Ethics panel recommends changes on gift, disclosure, conflict rules

November 14, 2014 /  BY

Richmond Times-Dispatch
By: Jim Nolan

The ethics commission appointed by Gov. Terry McAuliffe on Friday advanced a series of recommendations that would significantly tighten Virginia’s notoriously lax laws covering gifts, accountability and conflicts for lawmakers and public officials.

The commission recommended imposing a flat $250 limit on any type of gift received by public officials; restricting board and commission members from voting on matters directly affecting their interests; and empowering a new bipartisan Ethics Review Commission that would have the authority to approve waivers to the gift limit, investigate complaints and impose civil penalties for violations.

The group also recommended requiring electronic filing of disclosure forms and the disclosure of private loans exceeding $5,000 to public officials. It is considering recommending a constitutional amendment to replace legislative control of congressional redistricting with a bipartisan panel.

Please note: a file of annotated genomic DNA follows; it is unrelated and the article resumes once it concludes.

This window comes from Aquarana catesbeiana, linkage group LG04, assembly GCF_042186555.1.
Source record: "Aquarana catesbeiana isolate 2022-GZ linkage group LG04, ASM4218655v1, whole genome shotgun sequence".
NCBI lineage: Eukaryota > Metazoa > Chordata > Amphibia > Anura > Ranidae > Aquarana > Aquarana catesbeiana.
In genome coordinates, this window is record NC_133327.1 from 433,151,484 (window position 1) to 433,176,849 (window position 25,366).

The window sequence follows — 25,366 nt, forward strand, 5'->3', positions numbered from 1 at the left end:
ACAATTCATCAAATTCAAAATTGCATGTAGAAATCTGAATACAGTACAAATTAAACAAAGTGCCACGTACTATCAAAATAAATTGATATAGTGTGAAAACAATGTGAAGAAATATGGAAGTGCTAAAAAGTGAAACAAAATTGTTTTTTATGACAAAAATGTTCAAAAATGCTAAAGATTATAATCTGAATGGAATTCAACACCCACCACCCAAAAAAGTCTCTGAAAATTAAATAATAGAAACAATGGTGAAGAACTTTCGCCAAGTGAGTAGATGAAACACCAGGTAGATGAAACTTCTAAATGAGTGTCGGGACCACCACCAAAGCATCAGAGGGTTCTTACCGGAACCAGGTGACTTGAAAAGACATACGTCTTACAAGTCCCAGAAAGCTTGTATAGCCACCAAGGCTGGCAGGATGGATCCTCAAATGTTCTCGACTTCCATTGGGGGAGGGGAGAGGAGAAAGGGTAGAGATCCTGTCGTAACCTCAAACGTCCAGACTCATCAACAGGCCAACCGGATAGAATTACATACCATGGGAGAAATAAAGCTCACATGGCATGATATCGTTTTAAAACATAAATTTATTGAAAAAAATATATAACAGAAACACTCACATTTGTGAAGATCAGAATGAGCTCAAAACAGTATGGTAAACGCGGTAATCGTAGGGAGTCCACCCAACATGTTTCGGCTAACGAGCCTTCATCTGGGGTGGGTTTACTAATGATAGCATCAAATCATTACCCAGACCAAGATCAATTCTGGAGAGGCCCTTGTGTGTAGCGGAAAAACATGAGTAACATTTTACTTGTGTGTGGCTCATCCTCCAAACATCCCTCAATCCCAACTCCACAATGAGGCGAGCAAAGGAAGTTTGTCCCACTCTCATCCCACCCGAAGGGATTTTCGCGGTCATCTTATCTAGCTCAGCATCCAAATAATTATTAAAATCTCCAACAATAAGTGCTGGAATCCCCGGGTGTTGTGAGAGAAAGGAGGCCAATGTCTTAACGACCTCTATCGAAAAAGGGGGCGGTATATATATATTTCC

“It’s a good set of recommendations,” said former Lt. Gov. Bill Bolling, the co-chairman, with former Rep. Rick Boucher, D-9th, of the Governor’s Commission on Integrity and Public Confidence in State Government.

“I think it constitutes real, meaningful, substantive ethics reform.”

The recommendations, to be formally presented to the governor Dec. 1, followed a meeting last month by the 10-member group of academics, public officials, businessmen and former lawmakers, and a public hearing in Charlottesville last week.